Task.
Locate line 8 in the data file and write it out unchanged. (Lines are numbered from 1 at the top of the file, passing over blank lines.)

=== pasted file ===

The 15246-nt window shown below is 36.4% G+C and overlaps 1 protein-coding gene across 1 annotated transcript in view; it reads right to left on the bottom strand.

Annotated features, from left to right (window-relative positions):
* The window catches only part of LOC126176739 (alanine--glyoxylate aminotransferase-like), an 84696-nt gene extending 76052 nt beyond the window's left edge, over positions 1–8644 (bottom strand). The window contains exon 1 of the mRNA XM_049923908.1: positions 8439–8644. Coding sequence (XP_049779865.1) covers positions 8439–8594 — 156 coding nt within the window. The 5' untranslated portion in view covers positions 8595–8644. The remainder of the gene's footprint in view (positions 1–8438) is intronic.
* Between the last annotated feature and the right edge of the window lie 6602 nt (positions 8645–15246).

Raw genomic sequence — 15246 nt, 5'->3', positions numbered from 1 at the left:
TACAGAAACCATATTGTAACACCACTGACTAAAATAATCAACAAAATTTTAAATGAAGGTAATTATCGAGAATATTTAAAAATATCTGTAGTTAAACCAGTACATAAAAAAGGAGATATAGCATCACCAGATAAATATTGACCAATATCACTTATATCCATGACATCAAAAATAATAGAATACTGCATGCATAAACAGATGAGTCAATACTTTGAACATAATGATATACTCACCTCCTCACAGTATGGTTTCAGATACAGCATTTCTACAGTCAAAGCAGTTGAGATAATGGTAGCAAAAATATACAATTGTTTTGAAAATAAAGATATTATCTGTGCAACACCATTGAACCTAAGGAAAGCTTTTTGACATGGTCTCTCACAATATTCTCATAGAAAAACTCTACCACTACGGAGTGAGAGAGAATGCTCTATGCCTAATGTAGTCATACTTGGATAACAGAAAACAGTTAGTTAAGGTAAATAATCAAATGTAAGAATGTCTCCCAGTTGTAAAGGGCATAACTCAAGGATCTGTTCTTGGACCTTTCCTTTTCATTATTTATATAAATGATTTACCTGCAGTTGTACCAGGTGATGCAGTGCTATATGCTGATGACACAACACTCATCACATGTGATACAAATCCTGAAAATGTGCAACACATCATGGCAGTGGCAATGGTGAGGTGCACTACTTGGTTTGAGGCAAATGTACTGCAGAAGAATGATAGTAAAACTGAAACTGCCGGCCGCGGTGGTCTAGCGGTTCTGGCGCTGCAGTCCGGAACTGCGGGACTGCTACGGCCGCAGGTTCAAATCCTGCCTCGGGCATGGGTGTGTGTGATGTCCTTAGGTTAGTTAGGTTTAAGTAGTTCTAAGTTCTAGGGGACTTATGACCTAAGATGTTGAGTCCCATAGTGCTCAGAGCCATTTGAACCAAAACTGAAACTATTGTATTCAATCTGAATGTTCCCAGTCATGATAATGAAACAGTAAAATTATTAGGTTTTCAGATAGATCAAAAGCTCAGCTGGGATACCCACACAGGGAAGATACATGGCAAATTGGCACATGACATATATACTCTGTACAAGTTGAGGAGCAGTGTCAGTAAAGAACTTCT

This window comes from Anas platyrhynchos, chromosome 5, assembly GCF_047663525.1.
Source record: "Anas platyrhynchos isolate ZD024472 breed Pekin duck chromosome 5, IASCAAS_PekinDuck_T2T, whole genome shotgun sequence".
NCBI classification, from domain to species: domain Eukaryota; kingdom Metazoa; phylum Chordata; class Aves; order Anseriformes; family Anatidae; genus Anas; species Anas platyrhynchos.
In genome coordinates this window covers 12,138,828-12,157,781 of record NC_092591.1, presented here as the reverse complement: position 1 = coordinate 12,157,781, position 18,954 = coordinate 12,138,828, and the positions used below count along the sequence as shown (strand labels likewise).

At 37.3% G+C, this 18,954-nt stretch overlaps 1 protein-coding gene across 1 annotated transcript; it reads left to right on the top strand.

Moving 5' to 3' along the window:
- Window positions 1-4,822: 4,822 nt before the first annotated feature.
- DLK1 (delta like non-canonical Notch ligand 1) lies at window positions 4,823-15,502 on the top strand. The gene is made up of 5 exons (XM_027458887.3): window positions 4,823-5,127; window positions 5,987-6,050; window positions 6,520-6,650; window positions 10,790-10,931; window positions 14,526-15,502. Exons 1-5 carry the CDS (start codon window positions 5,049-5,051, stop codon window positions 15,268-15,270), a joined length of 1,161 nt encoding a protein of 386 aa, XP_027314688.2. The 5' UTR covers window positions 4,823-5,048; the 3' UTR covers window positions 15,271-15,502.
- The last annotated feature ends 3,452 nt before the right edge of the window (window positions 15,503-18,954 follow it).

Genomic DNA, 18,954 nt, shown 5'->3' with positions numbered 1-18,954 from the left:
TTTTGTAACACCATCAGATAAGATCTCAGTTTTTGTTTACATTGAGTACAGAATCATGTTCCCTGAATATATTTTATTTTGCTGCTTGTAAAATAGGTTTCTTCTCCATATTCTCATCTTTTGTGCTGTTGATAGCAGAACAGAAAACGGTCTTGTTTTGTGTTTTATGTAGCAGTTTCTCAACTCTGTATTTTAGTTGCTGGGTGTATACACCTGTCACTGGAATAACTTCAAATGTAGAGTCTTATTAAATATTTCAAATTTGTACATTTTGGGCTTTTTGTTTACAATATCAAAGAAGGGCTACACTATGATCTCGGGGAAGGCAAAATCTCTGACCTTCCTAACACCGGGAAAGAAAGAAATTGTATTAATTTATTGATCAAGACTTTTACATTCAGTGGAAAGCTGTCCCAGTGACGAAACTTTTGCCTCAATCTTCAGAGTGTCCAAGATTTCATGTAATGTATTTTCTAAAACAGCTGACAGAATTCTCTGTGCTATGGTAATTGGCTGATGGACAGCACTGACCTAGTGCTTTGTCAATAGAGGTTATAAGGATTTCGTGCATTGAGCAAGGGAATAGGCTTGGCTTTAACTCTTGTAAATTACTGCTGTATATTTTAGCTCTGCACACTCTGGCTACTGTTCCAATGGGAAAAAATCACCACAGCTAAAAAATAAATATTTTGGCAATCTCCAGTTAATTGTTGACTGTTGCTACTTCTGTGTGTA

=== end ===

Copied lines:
Source record: "Anas platyrhynchos isolate ZD024472 breed Pekin duck chromosome 5, IASCAAS_PekinDuck_T2T, whole genome shotgun sequence".